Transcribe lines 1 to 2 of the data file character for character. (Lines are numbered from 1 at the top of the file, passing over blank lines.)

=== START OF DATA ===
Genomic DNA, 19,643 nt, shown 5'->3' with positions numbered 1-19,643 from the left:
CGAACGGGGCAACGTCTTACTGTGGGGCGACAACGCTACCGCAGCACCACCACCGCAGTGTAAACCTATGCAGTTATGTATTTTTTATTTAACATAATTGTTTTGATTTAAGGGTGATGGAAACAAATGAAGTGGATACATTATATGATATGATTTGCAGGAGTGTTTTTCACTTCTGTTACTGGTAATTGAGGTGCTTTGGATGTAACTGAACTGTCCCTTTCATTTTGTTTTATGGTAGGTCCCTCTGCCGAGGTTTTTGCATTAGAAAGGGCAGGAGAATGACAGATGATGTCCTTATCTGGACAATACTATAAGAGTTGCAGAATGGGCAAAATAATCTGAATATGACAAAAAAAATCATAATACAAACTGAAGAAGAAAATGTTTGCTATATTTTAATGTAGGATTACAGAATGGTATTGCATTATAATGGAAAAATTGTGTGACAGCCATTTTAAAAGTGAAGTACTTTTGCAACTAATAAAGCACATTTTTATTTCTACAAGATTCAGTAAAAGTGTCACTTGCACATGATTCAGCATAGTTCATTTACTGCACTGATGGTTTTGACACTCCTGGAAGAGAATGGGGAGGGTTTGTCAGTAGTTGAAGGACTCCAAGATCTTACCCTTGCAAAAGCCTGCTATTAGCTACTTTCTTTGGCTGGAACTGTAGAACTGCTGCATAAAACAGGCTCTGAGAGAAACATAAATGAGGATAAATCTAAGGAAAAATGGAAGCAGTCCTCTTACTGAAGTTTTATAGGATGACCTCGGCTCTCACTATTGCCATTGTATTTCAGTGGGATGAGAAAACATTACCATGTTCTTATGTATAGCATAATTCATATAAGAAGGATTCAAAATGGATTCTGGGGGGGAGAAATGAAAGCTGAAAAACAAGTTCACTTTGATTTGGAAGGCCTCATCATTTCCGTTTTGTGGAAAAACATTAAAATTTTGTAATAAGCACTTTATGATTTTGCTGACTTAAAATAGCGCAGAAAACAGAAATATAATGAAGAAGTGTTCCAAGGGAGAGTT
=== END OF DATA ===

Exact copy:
Genomic DNA, 19,643 nt, shown 5'->3' with positions numbered 1-19,643 from the left:
CGAACGGGGCAACGTCTTACTGTGGGGCGACAACGCTACCGCAGCACCACCACCGCAGTGTAAACCTATGCAGTTATGTATTTTTTATTTAACATAATTGTTTTGATTTAAGGGTGATGGAAACAAATGAAGTGGATACATTATATGATATGATTTGCAGGAGTGTTTTTCACTTCTGTTACTGGTAATTGAGGTGCTTTGGATGTAACTGAACTGTCCCTTTCATTTTGTTTTATGGTAGGTCCCTCTGCCGAGGTTTTTGCATTAGAAAGGGCAGGAGAATGACAGATGATGTCCTTATCTGGACAATACTATAAGAGTTGCAGAATGGGCAAAATAATCTGAATATGACAAAAAAAATCATAATACAAACTGAAGAAGAAAATGTTTGCTATATTTTAATGTAGGATTACAGAATGGTATTGCATTATAATGGAAAAATTGTGTGACAGCCATTTTAAAAGTGAAGTACTTTTGCAACTAATAAAGCACATTTTTATTTCTACAAGATTCAGTAAAAGTGTCACTTGCACATGATTCAGCATAGTTCATTTACTGCACTGATGGTTTTGACACTCCTGGAAGAGAATGGGGAGGGTTTGTCAGTAGTTGAAGGACTCCAAGATCTTACCCTTGCAAAAGCCTGCTATTAGCTACTTTCTTTGGCTGGAACTGTAGAACTGCTGCATAAAACAGGCTCTGAGAGAAACATAAATGAGGATAAATCTAAGGAAAAATGGAAGCAGTCCTCTTACTGAAGTTTTATAGGATGACCTCGGCTCTCACTATTGCCATTGTATTTCAGTGGGATGAGAAAACATTACCATGTTCTTATGTATAGCATAATTCATATAAGAAGGATTCAAAATGGATTCTGGGGGGGAGAAATGAAAGCTGAAAAACAAGTTCACTTTGATTTGGAAGGCCTCATCATTTCCGTTTTGTGGAAAAACATTAAAATTTTGTAATAAGCACTTTATGATTTTGCTGACTTAAAATAGCGCAGAAAACAGAAATATAATGAAGAAGTGTTCCAAGGGAGAGTT